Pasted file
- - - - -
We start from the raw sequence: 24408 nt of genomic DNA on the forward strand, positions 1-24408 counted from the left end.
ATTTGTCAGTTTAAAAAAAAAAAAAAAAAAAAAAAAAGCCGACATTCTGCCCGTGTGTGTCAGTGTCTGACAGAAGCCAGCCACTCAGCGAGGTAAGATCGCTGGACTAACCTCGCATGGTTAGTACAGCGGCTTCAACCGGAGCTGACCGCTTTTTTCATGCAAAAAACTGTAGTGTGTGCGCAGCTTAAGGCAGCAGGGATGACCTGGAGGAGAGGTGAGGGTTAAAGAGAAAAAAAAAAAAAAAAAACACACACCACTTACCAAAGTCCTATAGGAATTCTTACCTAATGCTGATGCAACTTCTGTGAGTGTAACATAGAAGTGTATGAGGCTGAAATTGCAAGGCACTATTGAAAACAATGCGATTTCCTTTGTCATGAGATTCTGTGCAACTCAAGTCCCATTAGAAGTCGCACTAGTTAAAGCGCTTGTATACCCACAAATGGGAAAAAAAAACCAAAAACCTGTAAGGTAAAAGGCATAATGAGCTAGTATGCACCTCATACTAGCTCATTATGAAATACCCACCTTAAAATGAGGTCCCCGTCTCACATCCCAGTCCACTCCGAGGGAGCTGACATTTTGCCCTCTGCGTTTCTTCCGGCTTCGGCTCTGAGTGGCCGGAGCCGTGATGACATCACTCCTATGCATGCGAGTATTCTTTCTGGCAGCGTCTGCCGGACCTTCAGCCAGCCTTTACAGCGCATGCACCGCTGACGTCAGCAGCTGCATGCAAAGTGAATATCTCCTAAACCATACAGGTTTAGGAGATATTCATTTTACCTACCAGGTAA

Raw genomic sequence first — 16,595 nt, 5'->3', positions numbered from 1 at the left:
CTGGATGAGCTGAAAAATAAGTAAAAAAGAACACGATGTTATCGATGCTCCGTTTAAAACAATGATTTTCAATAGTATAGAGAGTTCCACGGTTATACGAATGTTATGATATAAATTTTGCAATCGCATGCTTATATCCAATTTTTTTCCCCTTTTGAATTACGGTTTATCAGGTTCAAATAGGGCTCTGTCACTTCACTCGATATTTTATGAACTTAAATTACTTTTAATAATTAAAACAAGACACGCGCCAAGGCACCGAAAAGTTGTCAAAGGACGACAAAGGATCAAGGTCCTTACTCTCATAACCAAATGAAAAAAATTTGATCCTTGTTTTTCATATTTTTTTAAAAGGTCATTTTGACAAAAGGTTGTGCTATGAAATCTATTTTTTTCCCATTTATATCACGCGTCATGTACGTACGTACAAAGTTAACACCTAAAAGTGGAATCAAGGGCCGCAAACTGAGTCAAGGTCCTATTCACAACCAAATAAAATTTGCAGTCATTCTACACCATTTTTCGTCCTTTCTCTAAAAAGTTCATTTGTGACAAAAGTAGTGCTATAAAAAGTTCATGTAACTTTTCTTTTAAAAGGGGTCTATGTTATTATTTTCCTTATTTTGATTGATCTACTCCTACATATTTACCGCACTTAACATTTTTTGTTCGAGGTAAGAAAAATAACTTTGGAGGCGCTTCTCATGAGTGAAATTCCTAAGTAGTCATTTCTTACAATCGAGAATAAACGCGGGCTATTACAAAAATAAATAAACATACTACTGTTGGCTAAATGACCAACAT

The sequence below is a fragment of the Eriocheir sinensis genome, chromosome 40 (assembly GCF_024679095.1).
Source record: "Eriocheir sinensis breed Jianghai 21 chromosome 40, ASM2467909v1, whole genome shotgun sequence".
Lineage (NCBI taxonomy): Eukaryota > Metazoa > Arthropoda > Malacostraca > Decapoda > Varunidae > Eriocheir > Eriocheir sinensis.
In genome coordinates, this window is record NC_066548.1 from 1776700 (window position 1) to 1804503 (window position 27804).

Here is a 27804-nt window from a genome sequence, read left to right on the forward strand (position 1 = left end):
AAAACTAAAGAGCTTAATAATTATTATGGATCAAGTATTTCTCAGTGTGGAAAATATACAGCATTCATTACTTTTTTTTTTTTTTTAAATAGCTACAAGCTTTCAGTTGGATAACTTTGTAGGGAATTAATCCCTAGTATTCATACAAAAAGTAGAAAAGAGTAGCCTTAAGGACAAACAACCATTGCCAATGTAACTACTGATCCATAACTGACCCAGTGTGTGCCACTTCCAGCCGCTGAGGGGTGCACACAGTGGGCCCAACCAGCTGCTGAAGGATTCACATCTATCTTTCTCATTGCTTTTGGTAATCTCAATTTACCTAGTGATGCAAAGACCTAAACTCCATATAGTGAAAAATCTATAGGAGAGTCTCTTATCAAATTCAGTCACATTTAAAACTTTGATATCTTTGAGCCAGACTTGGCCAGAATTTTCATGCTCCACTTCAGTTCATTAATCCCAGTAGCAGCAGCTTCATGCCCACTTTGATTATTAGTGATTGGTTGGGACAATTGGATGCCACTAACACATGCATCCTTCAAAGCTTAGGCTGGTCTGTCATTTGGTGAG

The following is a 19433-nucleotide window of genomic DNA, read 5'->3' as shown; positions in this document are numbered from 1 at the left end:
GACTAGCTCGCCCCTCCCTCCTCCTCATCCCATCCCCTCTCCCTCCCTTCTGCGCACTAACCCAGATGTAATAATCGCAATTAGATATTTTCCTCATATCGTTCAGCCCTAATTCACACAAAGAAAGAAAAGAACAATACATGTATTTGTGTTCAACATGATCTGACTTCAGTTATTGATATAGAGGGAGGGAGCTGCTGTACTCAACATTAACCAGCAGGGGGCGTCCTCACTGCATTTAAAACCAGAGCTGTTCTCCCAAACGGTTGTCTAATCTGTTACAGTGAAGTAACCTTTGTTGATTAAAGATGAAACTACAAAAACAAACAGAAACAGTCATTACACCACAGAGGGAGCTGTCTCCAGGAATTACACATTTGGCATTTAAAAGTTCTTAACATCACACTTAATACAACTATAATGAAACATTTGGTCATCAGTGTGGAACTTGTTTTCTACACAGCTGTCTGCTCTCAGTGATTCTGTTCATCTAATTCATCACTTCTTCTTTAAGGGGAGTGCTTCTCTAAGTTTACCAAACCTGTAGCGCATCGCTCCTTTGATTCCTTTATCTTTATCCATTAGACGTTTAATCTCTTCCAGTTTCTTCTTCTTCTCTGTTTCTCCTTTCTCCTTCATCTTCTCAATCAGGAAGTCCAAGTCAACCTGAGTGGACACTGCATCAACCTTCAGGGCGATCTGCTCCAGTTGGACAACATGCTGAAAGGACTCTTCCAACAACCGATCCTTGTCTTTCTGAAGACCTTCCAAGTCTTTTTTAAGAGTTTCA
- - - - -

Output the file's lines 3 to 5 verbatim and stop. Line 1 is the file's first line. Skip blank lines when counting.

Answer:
Raw genomic sequence first — 16,595 nt, 5'->3', positions numbered from 1 at the left:
CTGGATGAGCTGAAAAATAAGTAAAAAAGAACACGATGTTATCGATGCTCCGTTTAAAACAATGATTTTCAATAGTATAGAGAGTTCCACGGTTATACGAATGTTATGATATAAATTTTGCAATCGCATGCTTATATCCAATTTTTTTCCCCTTTTGAATTACGGTTTATCAGGTTCAAATAGGGCTCTGTCACTTCACTCGATATTTTATGAACTTAAATTACTTTTAATAATTAAAACAAGACACGCGCCAAGGCACCGAAAAGTTGTCAAAGGACGACAAAGGATCAAGGTCCTTACTCTCATAACCAAATGAAAAAAATTTGATCCTTGTTTTTCATATTTTTTTAAAAGGTCATTTTGACAAAAGGTTGTGCTATGAAATCTATTTTTTTCCCATTTATATCACGCGTCATGTACGTACGTACAAAGTTAACACCTAAAAGTGGAATCAAGGGCCGCAAACTGAGTCAAGGTCCTATTCACAACCAAATAAAATTTGCAGTCATTCTACACCATTTTTCGTCCTTTCTCTAAAAAGTTCATTTGTGACAAAAGTAGTGCTATAAAAAGTTCATGTAACTTTTCTTTTAAAAGGGGTCTATGTTATTATTTTCCTTATTTTGATTGATCTACTCCTACATATTTACCGCACTTAACATTTTTTGTTCGAGGTAAGAAAAATAACTTTGGAGGCGCTTCTCATGAGTGAAATTCCTAAGTAGTCATTTCTTACAATCGAGAATAAACGCGGGCTATTACAAAAATAAATAAACATACTACTGTTGGCTAAATGACCAACAT

The sequence below is a fragment of the Eriocheir sinensis genome, chromosome 40 (assembly GCF_024679095.1).